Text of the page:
I look at my boys, age 3 and 4, and I envision them in tiny cheap suits, hair slicked back, dark-rimmed glasses, checklist in hand.
“Now Mom you sit here and say, ‘Aahhh the bulldozer is going to get me.’”
“Mom, I TOLD you to laugh when I put this drill in your back.”
This is tediously boring. I try to make it more interesting, but my son is never amused by my ad-libbing. Sometimes the boat crane will have mechanical issues and need oil (coffee) to be fixed, or other times the boat crane slips and a bunch of boats all fall onto the engineer’s head.
“NO MOM! You’re doing it wrong. Now pick up those boats.”
I’m sure part of the fun of make-believe is being able to boss your un-fun mother around, being able to have the roles reversed for awhile, but I feel like I am working with an ego-maniacal writer/actor/director who won’t let me bring anything to the table. I gotta make this boat crane my own, man.
I tried explaining to my boys that the first rule of improv is to always say yes to what your improv partner is bringing to the scene. We will be in the middle of a school of sharks (played by Legos) and I will pick up a certain shark and wrestle it, when one of my kids will say, “No, Mom. That’s not a shark. That’s a wrench.”
“Aghhhhh. I quit. This is no fun. I’m going to go wash dishes,” I pout and kick the stupid shark-wrench.
Why can’t I just go with it?
Because there are always consequences to just having fun.Whether it is time wasted, getting injured, or bad habits that will generalize into the most annoying routines ever, there are always consequences.
For example every night the boys and I walk the dog. They ride on their tricycles and the dog and I walk behind them. Every couple of feet they will stop their bikes and ask me to sing, “I’m going to pass you. I’m going to pass you,” while I run past them.
As soon as I pass, they race up behind me, singing, “You can’t pass me!” And always, always, without fail in the chaos of two trikes, a pulling dog and me, one of them will accidentally slam their pedals into the back of my ankles.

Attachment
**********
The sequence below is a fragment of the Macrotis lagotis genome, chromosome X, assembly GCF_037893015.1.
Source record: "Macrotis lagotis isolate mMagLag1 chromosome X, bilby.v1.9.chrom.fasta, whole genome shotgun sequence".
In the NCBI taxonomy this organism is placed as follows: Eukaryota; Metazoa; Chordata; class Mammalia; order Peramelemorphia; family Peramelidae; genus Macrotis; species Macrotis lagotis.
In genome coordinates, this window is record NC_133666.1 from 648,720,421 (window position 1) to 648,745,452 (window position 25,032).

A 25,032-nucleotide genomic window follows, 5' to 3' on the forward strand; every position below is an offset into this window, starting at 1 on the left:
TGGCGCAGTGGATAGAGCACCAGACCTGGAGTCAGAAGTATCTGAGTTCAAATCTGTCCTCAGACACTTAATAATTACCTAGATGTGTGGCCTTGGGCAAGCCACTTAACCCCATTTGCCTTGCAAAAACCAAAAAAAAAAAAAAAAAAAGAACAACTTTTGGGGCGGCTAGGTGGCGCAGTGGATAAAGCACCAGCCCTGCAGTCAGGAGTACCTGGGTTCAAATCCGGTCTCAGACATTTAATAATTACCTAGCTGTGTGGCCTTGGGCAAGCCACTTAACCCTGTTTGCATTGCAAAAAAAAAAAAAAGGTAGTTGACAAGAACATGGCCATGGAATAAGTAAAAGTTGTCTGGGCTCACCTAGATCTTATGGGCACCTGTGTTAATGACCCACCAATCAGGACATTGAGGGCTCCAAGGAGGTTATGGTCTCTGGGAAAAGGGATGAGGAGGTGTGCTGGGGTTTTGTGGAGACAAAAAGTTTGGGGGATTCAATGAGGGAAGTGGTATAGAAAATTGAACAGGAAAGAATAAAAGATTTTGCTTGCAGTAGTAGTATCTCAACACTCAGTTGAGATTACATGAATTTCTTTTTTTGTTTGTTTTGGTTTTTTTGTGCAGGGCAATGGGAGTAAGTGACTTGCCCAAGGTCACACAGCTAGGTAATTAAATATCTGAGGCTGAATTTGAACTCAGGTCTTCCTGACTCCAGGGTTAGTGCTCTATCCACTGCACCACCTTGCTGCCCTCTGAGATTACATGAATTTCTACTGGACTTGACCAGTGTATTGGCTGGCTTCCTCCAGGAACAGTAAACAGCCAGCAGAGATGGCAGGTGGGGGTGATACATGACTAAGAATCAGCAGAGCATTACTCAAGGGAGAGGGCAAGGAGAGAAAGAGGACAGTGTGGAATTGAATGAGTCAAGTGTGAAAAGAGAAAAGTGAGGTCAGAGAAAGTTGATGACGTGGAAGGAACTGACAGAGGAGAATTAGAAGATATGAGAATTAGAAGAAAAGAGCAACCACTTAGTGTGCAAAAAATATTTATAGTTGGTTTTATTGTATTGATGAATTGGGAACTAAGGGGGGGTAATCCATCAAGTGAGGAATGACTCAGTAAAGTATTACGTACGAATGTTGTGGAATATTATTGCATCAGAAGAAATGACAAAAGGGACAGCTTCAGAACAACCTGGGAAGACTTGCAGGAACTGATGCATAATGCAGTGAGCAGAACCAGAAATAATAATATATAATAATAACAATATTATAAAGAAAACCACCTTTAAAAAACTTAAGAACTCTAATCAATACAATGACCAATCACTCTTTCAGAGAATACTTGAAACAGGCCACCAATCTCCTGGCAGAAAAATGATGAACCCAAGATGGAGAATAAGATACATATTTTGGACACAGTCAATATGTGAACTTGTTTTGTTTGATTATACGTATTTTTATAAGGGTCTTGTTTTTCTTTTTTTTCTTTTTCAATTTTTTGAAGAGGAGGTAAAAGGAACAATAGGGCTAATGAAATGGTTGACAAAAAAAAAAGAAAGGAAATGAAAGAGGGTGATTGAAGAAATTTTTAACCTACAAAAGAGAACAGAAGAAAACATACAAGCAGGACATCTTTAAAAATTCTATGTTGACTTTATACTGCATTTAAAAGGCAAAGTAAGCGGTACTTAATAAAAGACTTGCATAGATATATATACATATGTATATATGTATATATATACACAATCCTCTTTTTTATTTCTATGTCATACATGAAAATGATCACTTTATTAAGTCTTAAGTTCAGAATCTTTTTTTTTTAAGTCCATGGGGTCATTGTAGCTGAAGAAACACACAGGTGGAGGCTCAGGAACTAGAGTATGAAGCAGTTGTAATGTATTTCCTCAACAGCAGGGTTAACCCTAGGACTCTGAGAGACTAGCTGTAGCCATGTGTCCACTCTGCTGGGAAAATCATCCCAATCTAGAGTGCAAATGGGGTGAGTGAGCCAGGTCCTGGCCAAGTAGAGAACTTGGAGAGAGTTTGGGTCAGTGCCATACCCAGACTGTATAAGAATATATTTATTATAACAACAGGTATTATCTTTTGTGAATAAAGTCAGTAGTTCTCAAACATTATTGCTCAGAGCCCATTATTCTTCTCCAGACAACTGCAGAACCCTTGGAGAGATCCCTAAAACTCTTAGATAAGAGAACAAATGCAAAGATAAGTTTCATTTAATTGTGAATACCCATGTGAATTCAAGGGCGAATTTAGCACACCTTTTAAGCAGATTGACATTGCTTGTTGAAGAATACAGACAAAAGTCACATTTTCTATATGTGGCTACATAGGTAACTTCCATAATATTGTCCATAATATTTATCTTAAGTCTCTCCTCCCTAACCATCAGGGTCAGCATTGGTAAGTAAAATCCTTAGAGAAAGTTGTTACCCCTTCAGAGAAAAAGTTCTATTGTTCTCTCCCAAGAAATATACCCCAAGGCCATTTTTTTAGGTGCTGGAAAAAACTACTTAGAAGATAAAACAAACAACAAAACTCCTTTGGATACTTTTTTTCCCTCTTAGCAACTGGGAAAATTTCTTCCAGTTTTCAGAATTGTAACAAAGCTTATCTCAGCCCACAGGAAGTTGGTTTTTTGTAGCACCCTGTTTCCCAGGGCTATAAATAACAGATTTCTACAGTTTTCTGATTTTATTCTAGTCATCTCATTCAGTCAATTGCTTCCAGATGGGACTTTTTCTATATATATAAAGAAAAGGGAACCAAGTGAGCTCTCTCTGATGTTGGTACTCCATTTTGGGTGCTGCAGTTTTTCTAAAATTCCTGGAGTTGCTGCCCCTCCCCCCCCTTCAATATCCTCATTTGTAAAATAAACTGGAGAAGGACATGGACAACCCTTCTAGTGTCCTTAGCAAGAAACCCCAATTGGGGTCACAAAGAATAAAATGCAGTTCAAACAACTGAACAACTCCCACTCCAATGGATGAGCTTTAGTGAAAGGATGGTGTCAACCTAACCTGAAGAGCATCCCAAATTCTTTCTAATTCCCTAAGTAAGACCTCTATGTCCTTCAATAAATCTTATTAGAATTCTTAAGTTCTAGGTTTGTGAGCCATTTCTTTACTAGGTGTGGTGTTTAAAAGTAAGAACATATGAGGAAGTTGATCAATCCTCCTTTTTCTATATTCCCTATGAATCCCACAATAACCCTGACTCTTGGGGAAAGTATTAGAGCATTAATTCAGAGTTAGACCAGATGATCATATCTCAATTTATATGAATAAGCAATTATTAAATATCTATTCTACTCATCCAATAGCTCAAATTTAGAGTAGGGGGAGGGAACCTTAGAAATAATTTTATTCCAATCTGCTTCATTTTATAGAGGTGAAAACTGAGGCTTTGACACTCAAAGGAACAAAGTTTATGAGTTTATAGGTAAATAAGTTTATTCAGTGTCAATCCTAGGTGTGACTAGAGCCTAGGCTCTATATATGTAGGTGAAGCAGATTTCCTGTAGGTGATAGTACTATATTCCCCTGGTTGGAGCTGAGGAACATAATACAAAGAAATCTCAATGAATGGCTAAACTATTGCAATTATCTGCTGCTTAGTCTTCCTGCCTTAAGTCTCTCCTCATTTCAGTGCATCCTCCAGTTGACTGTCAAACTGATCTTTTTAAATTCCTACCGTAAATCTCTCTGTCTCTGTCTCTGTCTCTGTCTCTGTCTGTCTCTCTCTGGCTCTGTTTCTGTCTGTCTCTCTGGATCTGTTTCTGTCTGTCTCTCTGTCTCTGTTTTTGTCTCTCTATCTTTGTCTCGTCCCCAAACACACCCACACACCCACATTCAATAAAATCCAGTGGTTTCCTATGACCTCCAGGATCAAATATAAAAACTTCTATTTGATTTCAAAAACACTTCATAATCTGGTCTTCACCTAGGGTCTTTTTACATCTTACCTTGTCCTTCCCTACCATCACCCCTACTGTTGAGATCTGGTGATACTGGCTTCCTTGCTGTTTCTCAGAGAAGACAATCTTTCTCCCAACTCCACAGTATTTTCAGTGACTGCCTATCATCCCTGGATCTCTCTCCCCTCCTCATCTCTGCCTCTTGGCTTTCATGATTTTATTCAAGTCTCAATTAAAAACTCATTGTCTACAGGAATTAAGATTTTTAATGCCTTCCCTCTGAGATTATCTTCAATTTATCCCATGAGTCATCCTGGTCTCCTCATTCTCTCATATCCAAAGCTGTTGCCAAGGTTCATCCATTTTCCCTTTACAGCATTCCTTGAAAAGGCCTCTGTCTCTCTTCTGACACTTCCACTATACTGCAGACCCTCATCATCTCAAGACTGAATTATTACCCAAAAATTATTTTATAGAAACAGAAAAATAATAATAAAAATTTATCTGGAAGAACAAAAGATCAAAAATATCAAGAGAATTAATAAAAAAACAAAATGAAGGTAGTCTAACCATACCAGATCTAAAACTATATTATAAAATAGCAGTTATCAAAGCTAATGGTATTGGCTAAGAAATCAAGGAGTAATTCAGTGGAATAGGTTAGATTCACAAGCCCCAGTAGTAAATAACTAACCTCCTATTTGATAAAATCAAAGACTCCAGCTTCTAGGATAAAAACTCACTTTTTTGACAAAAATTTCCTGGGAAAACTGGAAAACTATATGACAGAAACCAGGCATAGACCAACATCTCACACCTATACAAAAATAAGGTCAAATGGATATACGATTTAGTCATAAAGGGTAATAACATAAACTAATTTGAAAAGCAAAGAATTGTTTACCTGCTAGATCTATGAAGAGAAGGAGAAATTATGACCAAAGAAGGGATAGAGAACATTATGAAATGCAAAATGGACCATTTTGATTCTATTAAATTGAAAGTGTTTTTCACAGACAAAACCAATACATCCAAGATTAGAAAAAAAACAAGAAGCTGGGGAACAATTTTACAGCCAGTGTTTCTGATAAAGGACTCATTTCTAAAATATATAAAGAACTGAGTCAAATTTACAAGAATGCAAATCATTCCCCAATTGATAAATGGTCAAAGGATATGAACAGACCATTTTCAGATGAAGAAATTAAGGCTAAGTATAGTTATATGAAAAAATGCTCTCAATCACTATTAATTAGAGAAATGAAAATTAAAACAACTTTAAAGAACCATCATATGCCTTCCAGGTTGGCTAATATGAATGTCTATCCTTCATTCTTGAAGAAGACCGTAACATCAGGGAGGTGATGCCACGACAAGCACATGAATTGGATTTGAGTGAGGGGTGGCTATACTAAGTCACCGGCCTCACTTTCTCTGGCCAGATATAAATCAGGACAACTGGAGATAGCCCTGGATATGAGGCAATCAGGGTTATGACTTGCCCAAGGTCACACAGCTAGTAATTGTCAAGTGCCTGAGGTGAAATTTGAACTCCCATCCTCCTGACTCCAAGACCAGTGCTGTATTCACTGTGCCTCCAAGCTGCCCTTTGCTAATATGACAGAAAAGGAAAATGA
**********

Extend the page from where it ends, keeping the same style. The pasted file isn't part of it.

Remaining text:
It hurts sooooooooooo bad.
I have anxiety the whole walk about all the skin getting torn off my heels. I try to keep them in front of me at all times like they are two drunk drivers. I jump into the grass anytime they get near.
“KEEP MOVING!” I scream now anytime they stop and try to get me to pass.
No fun task goes unpunished. Want to make bath time fun one night, as a special treat? Blow bubbles for them while they bathe and then plan on being harassed to do it again every night for the next five years!
Or want to make getting dressed fun by putting their pants on your head? “Oh, look how funny mommy is with your pants on her head.” Then for the next 12 months every time you turn your back your youngest is naked again and trying to sneak his pants onto your head.
I don’t want to have any fun. I don’t want to make this chore more enjoyable and therefore longer.
I know I should. I should enjoy this time with them when they still want to be with me and play with me. I should relish that they are enjoying the simple things in life.
But I just want to get it done!
Why? Where am I going so fast? Race, race, race so they can go to bed and I can have my wine? (YES!)
I wanted to do this, be with them, raise them. It was important to me. I don’t want to think I spent this precious time telling them to hurry up and get moving.
Do they micromanaging in play because that is what it feels like to be my kid: tediously boring and no fun?
Maybe I need to back off a little and let them do things the way they want to. Let them make the chore their own.
But if they got to do everything at their pace, I would have to wake up at 4 a.m. to get out of the house by 8:55 p.m. (and never get my wine).
So, “KEEP MOVING!”